How to export only pages and posts using mysql database to database approach? More precisely:

  • what tables should one select for dump (I suppose wp-posts and wp-post-meta )
  • is it safe to export only some of the tables (those that contains pages/posts data) and not all of them

( My goal is to sync development with production site, and because prod site has many features added post festum my choice is to export only pages and posts. Wordpress built-in export tool combined with available import plugins gave me nothing useful. )

3 Answers 3


This is generally not a good idea. See this WordPress database diagram. You need to consider:

  • posts that have categories or tags (terms), their relationships, term meta, and taxonomies
  • posts that have authors (users)
  • posts that have comments
  • things that are actually posts that you might not realise are posts (eg. almost everything in WordPress is a post - many plugins store their data as posts, some examples are Contact Form 7, Advanced Custom Fields field groups, and many many more)
  • anything else that might have been modified on your development install that isn't in sync with the live server (eg. are you sure no records have changed in the options table?)

In general, you should have a "live" copy of your database and any changes you make to your development database should be for testing purposes only, before you then repeat those changes on your live server. Doing anything else risks a long and protracted hunt through all of your data to ensure its integrity. Merging two databases is never fun.

Without knowing all the details of your situation, some options you potentially have might be:

  • WordPress import/export (which you said you tried, but it's unclear why this didn't work)
  • Manually re-inserting the posts you need to (which may or may not be prohibitive based on the number of them)
  • Adding the posts to a fresh table, then writing a script to loop through the records and run wp_insert_post() on each one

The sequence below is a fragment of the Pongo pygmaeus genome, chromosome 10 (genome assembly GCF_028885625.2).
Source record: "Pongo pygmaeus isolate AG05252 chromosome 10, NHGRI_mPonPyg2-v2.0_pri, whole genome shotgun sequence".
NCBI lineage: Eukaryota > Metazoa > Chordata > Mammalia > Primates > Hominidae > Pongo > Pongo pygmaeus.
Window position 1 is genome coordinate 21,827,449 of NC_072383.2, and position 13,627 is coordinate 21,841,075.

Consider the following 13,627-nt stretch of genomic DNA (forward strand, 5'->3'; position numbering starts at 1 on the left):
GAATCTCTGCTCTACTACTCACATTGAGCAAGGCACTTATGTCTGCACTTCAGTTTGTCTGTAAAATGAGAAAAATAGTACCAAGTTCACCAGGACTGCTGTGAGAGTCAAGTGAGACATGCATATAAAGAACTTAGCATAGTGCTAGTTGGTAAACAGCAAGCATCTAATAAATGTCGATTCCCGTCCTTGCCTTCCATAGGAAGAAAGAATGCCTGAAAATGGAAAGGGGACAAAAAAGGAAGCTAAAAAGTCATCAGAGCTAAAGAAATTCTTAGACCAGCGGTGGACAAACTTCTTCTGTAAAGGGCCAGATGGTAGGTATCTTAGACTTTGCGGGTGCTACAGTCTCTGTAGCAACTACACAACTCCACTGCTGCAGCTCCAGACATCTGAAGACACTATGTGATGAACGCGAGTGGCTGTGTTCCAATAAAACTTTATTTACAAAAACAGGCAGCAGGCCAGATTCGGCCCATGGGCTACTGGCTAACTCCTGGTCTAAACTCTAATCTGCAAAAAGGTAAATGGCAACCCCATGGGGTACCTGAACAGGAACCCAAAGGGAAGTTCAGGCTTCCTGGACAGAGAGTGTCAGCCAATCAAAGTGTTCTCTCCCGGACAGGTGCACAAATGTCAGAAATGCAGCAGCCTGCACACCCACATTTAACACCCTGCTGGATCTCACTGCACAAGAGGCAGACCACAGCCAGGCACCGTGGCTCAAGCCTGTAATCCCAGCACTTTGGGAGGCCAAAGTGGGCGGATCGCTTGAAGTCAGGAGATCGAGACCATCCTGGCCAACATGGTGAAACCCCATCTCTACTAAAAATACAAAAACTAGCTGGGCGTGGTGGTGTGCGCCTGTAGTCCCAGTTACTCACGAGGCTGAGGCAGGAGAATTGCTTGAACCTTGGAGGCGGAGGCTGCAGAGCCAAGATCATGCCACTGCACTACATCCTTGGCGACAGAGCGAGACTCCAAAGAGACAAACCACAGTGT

• Grab a mysqldump of each database and do a diff to determine how much has really changed in the live site, and decide whether you can just override the database and manually set any options

There may be other solutions as well, and the best will depend on the details of your situation. With the information we have so far, I'd probably be leaning towards the scripting option above.

EDIT: Since this answer was originally written, Mergebot has been released. I haven't used it so can't vouch for it, but it looks promising, and the author has a track record of producing good plugins.


Content includes the author user and comments (and probably more). Dumping just part of the DB as a way to export/import doesn't sound like a very robust idea.

DBs are relatively small, and there is almost no reason not to export/import the full DB instead of trying to hack things.

  • Thanks for answer. But, trouble is, I don't dare to overwrite, lets say, production data of security or other plugins, other users passwords and so. That is the reason why I'm after solution which would affect only page and posts data. Jun 26, 2016 at 15:44
  • @Miloshio well, as the answer implies data needed to generate front end pages is unlikely to be limited to only those tables. copying only those table will work for only bery trivial sites Jun 26, 2016 at 17:06

You can use WordPress Import/Export tool to export pages and posts from your dev site to the production site. Keep in mind that you need to manually update all url in the production site after the import (e.g change dev.example.com to example.com)

Copy the entire database is risky if your production site has customer login and order records. I am looking for suggestions on how to use mysqldump to sync dev and production site without tampering production site's customer order records.

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